SPECIAL FEATURE: Education/Training - Assessing the Value of Training
For the U.S. to compete globally, it is essential to train the moldmaking workforce in its skill and technology.
|Although it is painfully obvious that the manufacturing base in this country is in a state of crisis, there is still hope. Part of the reason manufacturing in this country seems to be disappearing-and a good portion of it has in fact left this country-is that the competitors can do it faster and cheaper. One way to combat the cheaper is to keep jobs here by doing them more cost-effectively.
Keeping our manufacturing workforce educated and up to speed on technology is key to competing globally. The graduates of any technical school should be turnkey ready. This means that they are equipped with the necessary skills to be successful and are eager to work, tooled with the latest technology. Even though there is a predicted shortage of upcoming workers to replace those who are soon to retire, it is my prediction that the people who are getting up to speed today will be holding the ace cards in the future. Upcoming workers will need to be more highly trained, with a different skill-set than before.
There is a pitfall, however, with regard to industry training. It can sometimes be difficult for an employer to send an employee somewhere for training if the employee does not want to do it on his or her own time. Regardless of where training comes from, it needs to occur if we want to keep our workforce current. It is understandable that some employers' point of view is "I train them, then they leave." Perhaps so, but that person did serve you and must have been productive enough to justify the training. If that person leaves, at least there is an educated employee in the workforce.
Building a Stronger Workforce
Traditionally, this trade has been migrational. A skilled employee helps build a stronger workforce as a whole. From the employee's side, combining work and school is hard; I see it every day. But you are investing in your security in the future, but maybe not at the same employer until retirement. At least you will still have an ever-growing skill set that has proven quite lucrative in the past, providing you keep your skill set sharp.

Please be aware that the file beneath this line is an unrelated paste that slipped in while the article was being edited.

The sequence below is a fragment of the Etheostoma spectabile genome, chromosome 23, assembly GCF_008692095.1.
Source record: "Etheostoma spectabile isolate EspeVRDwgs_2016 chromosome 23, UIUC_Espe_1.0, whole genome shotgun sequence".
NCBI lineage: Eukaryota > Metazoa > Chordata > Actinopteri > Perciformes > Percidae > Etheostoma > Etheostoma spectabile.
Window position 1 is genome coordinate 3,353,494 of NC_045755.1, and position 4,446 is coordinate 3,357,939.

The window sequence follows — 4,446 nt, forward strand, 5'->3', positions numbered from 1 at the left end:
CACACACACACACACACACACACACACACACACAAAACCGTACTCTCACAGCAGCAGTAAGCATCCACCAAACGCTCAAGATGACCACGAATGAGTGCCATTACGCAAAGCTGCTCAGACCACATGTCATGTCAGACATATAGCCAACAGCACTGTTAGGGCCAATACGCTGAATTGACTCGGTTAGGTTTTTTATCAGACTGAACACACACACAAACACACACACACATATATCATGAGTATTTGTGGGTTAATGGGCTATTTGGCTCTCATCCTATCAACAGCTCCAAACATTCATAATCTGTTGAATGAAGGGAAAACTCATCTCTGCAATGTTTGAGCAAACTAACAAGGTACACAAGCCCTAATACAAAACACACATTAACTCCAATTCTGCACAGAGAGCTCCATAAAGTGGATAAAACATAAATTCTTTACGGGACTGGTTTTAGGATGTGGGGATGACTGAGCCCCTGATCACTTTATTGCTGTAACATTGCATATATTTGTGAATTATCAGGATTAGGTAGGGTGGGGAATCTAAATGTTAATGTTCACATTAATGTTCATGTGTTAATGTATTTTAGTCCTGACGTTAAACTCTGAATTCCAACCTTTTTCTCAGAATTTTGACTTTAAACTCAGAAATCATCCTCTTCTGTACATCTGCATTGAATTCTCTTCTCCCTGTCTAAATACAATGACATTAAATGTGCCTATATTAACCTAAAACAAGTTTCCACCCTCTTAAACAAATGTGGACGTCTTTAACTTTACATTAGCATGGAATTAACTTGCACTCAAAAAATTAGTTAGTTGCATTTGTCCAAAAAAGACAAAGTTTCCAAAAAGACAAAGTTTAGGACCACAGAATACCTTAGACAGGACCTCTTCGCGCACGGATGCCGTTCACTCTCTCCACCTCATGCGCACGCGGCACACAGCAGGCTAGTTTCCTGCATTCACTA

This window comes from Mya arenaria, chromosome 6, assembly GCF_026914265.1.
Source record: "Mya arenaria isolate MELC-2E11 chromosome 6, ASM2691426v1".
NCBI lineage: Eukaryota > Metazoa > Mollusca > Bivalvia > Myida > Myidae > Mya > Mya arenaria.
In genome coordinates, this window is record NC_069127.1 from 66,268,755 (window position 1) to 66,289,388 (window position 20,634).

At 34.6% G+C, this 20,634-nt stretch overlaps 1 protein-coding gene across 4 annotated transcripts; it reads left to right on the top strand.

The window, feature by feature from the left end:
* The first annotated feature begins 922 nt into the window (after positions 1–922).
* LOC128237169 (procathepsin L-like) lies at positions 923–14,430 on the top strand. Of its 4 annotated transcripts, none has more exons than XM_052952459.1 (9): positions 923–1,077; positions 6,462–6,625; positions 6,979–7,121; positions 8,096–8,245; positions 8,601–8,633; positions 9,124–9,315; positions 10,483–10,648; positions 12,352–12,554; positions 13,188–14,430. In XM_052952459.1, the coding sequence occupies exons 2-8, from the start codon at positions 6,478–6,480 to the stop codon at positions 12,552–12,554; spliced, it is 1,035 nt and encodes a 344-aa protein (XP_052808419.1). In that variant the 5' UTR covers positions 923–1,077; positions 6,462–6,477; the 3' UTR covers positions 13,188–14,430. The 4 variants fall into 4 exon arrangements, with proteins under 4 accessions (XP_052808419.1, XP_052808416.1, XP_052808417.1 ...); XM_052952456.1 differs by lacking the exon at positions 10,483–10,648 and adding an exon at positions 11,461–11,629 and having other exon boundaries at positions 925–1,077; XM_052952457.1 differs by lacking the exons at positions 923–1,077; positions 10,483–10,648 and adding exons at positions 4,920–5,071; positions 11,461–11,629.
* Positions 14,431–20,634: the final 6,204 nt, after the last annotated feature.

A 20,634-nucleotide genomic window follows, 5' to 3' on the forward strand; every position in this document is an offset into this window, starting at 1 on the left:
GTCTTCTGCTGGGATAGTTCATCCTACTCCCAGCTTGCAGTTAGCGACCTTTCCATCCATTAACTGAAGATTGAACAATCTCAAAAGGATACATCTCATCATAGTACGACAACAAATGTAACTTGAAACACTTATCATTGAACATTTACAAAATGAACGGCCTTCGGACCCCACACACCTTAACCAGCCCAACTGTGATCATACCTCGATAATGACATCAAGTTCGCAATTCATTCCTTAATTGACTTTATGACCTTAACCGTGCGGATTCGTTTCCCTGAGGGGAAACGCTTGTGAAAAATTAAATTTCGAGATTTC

If formal training is not an option, an alternative is learning from trade magazines. Make it a course requirement that each student or employee reads an article relative to his or job or industry. This is very effective and creates very interesting conversation.
Another potential stumbling block for some is age. Many older workers are hesitant to start school again because of their age. This should not be of any negative concern to them. There are students in full-time programs that are within years of retirement who refuse to take any early retirement and are very determined to re-enter the metalworking workforce with vim and vigor. Age, sex, ethnic background or economic status should not stop someone from furthering his or her knowledge base or skill set. The students leaving schools today are quite up to speed. If they aren't, an employer should be contacting or, better still, becoming actively involved in local technical schools. If employers contact their local area technical school and ask if they can participate on an advisory board or steering committee, they will be met with open arms. This participation is critical; without it, technical schools have a hard time determining what skills are needed and what equipment should be used. Industry truly is the driving force that should be directing technical education. If you are lacking employees with the right skills, contacting your local technical school can help students reach that skill set before they enter the workforce. Participation is critical.
Observing the Environment Around You
One simple training tactic, that can be implemented by the employer and employee, and which is cost-free, is paying attention to what is happening in the industry. Take a look at the overall process; look at the shape of the chip, the condition of the insert, the sound of the tool and machine motion. Can this be improved? If you think it can, discuss it and weigh out the options. There are no dumb suggestions. At least it shows an effort to improve the process and cut costs.
Whether you are an employer or employee, educate yourself on the cutting that is being done. Tool catalogs are an excellent source of tool-specific cutting applications. Know your speeds and feeds and keep up on them as technology changes-and it changes fast.
Remember, training is a global issue and if we don't have a strong workforce our manufacturing sector will continue to slip away.
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